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Hoffmann, R. A wiki for the life sciences where authorship matters. Nature Genetics (2008)

The BUD4 protein of yeast, required for axial budding, is localized to the mother/BUD neck in a cell cycle-dependent manner.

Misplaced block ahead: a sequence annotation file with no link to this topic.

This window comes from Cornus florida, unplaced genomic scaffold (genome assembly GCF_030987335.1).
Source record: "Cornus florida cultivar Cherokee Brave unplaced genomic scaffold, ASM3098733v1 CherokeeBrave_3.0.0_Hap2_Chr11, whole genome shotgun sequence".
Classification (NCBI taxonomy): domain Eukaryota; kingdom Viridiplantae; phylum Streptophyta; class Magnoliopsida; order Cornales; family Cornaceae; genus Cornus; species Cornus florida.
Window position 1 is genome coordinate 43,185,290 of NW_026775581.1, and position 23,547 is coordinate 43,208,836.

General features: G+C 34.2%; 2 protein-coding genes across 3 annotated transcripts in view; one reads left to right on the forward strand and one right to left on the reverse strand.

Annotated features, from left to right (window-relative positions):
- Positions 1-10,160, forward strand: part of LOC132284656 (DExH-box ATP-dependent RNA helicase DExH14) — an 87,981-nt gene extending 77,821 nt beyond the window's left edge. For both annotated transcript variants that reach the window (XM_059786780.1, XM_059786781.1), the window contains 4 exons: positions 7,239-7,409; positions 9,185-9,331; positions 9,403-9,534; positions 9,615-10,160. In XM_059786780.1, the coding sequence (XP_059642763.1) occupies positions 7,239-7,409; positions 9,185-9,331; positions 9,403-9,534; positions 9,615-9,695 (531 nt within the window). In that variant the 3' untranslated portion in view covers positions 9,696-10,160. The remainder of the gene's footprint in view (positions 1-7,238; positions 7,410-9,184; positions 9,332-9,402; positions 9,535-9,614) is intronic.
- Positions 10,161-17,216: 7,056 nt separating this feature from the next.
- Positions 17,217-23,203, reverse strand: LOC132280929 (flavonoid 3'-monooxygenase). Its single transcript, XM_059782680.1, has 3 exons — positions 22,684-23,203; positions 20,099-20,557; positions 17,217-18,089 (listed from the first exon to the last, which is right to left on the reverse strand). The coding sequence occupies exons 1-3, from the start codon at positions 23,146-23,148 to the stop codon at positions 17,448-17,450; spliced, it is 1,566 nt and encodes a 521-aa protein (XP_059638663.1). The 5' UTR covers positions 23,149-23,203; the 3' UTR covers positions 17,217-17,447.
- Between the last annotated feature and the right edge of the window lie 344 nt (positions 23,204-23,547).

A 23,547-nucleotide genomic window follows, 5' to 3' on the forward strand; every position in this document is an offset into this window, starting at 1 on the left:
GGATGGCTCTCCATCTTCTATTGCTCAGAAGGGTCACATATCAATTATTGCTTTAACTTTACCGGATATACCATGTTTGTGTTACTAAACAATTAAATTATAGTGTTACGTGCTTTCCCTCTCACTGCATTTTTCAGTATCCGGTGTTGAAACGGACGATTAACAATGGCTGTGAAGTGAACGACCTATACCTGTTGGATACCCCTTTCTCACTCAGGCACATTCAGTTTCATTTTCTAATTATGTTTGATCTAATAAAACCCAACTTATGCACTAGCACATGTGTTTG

A and alpha cells of the yeast Saccharomyces cerevisiae exhibit an axial budding pattern, whereas a/alpha diploid cells exhibit a bipolar pattern. Mutations in BUD3, BUD4, and AXL1 cause a and alpha cells to exhibit the bipolar pattern, indicating that these genes are necessary to specify the axial budding pattern (Chant, J., and I. Herskowitz. 1991. Cell. 65:1203-1212; Fujita, A., C. Oka, Y. Arikawa, T. Katagi, A. Tonouchi, S. Kuhara, and Y. Misumi. 1994. Nature (Lond.). 372:567-570). We cloned and sequenced BUD4, which codes for a large, novel protein (Bud4p) with a potential GTP-binding motif. Bud4p is expressed and localized to the mother/bud neck in all cell types. Most mitotic cells contain two apparent rings of Bud4 immunoreactive staining, as observed for Bud3p (Chant, J., M. Mischke, E. Mitchell, I. Herskowitz, and J.R. Pringle. 1995. J. Cell Biol. 129: 767-778). Early G1 cells contain a single ring of Bud4p immunoreactive staining, whereas cells at START and in S phase lack these rings. The level of Bud4p is also regulated in a cell cycle-dependent manner. Bud4p is inefficiently localized in bud3 mutants and after a temperature shift of a temperature-sensitive mutant, cdc12, defective in the neck filaments. These observations suggest that Bud4p and Bud3p cooperate to recognize a spatial landmark (the neck filaments) during mitosis and support the hypothesis that they subsequently become a landmark for establishing the axial budding pattern in G1.[1]


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